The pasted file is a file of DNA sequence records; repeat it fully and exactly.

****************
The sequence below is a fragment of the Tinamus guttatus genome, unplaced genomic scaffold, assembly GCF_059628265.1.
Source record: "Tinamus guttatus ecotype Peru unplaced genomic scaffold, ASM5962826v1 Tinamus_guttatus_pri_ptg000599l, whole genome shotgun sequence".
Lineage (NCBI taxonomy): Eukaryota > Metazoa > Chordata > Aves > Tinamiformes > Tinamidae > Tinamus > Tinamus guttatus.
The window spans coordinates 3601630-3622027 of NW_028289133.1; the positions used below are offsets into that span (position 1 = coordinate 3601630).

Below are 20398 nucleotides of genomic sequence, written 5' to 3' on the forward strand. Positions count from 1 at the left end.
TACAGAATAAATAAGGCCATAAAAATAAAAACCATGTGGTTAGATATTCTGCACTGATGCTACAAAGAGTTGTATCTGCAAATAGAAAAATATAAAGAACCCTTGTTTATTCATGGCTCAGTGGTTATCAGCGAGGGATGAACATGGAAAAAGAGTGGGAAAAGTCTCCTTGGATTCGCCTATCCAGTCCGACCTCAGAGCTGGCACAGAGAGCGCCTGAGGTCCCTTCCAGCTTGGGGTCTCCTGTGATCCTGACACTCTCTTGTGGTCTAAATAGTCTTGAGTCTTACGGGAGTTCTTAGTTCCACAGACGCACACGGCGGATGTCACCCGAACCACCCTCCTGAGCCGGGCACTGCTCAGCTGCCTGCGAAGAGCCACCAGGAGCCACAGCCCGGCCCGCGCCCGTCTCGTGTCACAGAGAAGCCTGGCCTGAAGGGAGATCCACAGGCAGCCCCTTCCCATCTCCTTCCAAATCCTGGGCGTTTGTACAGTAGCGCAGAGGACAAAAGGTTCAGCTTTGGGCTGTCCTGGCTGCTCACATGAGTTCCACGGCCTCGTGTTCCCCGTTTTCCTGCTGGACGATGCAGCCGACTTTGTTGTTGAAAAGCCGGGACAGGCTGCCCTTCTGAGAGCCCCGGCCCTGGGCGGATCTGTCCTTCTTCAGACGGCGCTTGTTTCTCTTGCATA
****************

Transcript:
The sequence below is a fragment of the Tinamus guttatus genome, unplaced genomic scaffold, assembly GCF_059628265.1.
Source record: "Tinamus guttatus ecotype Peru unplaced genomic scaffold, ASM5962826v1 Tinamus_guttatus_pri_ptg000599l, whole genome shotgun sequence".
Lineage (NCBI taxonomy): Eukaryota > Metazoa > Chordata > Aves > Tinamiformes > Tinamidae > Tinamus > Tinamus guttatus.
The window spans coordinates 3601630-3622027 of NW_028289133.1; the positions used below are offsets into that span (position 1 = coordinate 3601630).

Below are 20398 nucleotides of genomic sequence, written 5' to 3' on the forward strand. Positions count from 1 at the left end.
TACAGAATAAATAAGGCCATAAAAATAAAAACCATGTGGTTAGATATTCTGCACTGATGCTACAAAGAGTTGTATCTGCAAATAGAAAAATATAAAGAACCCTTGTTTATTCATGGCTCAGTGGTTATCAGCGAGGGATGAACATGGAAAAAGAGTGGGAAAAGTCTCCTTGGATTCGCCTATCCAGTCCGACCTCAGAGCTGGCACAGAGAGCGCCTGAGGTCCCTTCCAGCTTGGGGTCTCCTGTGATCCTGACACTCTCTTGTGGTCTAAATAGTCTTGAGTCTTACGGGAGTTCTTAGTTCCACAGACGCACACGGCGGATGTCACCCGAACCACCCTCCTGAGCCGGGCACTGCTCAGCTGCCTGCGAAGAGCCACCAGGAGCCACAGCCCGGCCCGCGCCCGTCTCGTGTCACAGAGAAGCCTGGCCTGAAGGGAGATCCACAGGCAGCCCCTTCCCATCTCCTTCCAAATCCTGGGCGTTTGTACAGTAGCGCAGAGGACAAAAGGTTCAGCTTTGGGCTGTCCTGGCTGCTCACATGAGTTCCACGGCCTCGTGTTCCCCGTTTTCCTGCTGGACGATGCAGCCGACTTTGTTGTTGAAAAGCCGGGACAGGCTGCCCTTCTGAGAGCCCCGGCCCTGGGCGGATCTGTCCTTCTTCAGACGGCGCTTGTTTCTCTTGCATA